Southern Gourmasian, 219 W. Capitol. Southern food with an Asian twist is how Justin Patterson describes his menu, which he now serves from a popular food truck. He hopes to open a bricks-and-mortar home for his gingery short ribs "within the next couple of weeks" in this space in the Sterling annex.
The Sterling building, 229 W. Capitol, now owned by Jordan Haas and partners, will be the downtown home of Mylo Coffee Co. (facing Capitol) and Crossfit Composure (entrance on Center Street). It was just a year or so ago when Stephanos Mylonas was serving his famed pour-over coffees and pastries at farmers markets. He opened Mylo on Kavanaugh Boulevard in Hillcrest less than a year ago, and is now ready to give downtown a jolt. "I always knew my second location would be downtown," Mylonas said. "I knew [the Sterling building] was the right choice when I walked into the space. ... I don't consider this a risky move at all." Adam Funmaker — that really is his last name — is opening the Crossfit gym in 3,700 square feet in the southeast corner of the first floor of the Sterling Building.
Jerky's Spicy Chicken and More, 521 Center St. John Walker Jr. plans to move his "Jamerican" restaurant from 2501 Arch St. to the Charles Thompson building, newly-christened by owners Jordan and June Haas, Jim and Christy Miners, Danny Brickey, Dan Jones and Dr. Mike and Akemi Bauer. (It was once Draughn's School of Business). Walker hopes to be open by March; he plans for the restaurant to be open Monday through Saturday.
Few, 523 Center St., which designs web and mobile applications and hosts yearly conferences for technology entrepreneurs, moved into space on the second floor of the Thompson (formerly Mathis) building above EJ's Eats last year. Now it's moving into 1,200 additional square feet in the building. Few founder and COO Arlton Lowry said the space would be used for a new business, but he clammed up when we asked for more information.
Aloft Hotel, 501 Main. The Chi Hotel Group of Little Rock purchased the historic 12-story Boyle Building from Main Street Lofts LLC (Scott Reed's group) last year and will renovate it as a 140-room hotel at a projected cost of $18 million, including the $4.5 million purchase price. The hotel — which Chi said he believes is the first new hotel on Main in 80 years — will include an upscale restaurant, meeting space and a rooftop pool. Jacob Chi, the managing partner of the Chi Group, said the hotel should be open by the first of next year.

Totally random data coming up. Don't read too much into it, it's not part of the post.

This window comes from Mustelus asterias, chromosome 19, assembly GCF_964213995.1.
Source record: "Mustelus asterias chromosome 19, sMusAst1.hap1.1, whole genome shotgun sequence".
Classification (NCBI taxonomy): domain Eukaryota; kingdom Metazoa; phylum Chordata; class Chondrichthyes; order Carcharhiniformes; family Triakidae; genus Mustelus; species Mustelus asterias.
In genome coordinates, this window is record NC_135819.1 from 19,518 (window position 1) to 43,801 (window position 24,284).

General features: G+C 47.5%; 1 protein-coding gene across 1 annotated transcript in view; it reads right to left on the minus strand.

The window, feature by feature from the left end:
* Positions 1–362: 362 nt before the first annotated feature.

Arkansas Symphony Orchestra, 514 Main. It's been a long time coming — two years, in fact — to transform the M.M. Cohn Co. into the symphony's performance space, but Josh Blevins of developers Reed Realty said the space should be complete in February, after special lighting and flooring have been installed.
The Rep, 518 Main, on the ground floor of the Main Street Lofts LLC, in the old Pfeifer Department Store annex. Same story as the Symphony — in the works since 2013, not yet open. Director Bob Hupp is hoping the space is ready by summer.
Ballet Arkansas, 520 Main. Same story as the Symphony and The Rep space — in the works since 2013, nearly done. The sprung floor has been installed; the marley flooring is next. A Feb. 15 move-in date is the plan.
Cranford Co., 524 Main. The Cranford Co. advertising agency — whose principals include Wayne Cranford (CJRW founder) and sons — will be located in this corner ground floor spot on Sixth and Main St., and will have a film and video studio in the basement of the building, once known as the Pfeifer Brothers Department Store (a.k.a. the Arkansas Building).
Main Street Lofts South, 108 W. Sixth St. The second and third floors of the Arkansas Building are being configured to hold 36 one-bedroom apartments; they're now under construction. A later phase of apartment construction will extend the lofts on the floors over the symphony and include 34 two- and maybe three-bedroom apartments, Reed Realty's Josh Blevins said.
McLeod Fine Art, 108 W. Sixth. On the ground floor of the Main Street Lofts (and around the corner from Cranford Co.) Matt McLeod, who is also painting a mural on the side of Bennett's new location at 608 Main St., will represent both known and emerging artists (and his own work) at his 1,000-square-foot gallery. He'll also have another 1,000 square feet of exhibit space in the hallway entrance to his gallery and the Main Street Lofts.
Bennett's Military Supplies, 608 Main. This downtown mainstay moved into the former home of Phillips Men's Store last year after the owners, Sheree and Doug Meyer, decided to lease their Third and Main Street storefront to Cranford Johnson Robinson Woods. Thanks to Matt McLeod, the exterior north wall of Bennett's will be painted as a koi pond.
Urban Garden Montessori, 610 Main. This primary school opened in fall 2014 in the old S.H. Kress and Co. building; founders hope to take advantage of the "Creative Corridor" offerings of music, dance and theater. The dulcet tones you hear coming from the school? Each kid has been given a violin and is getting lessons as part of the curriculum.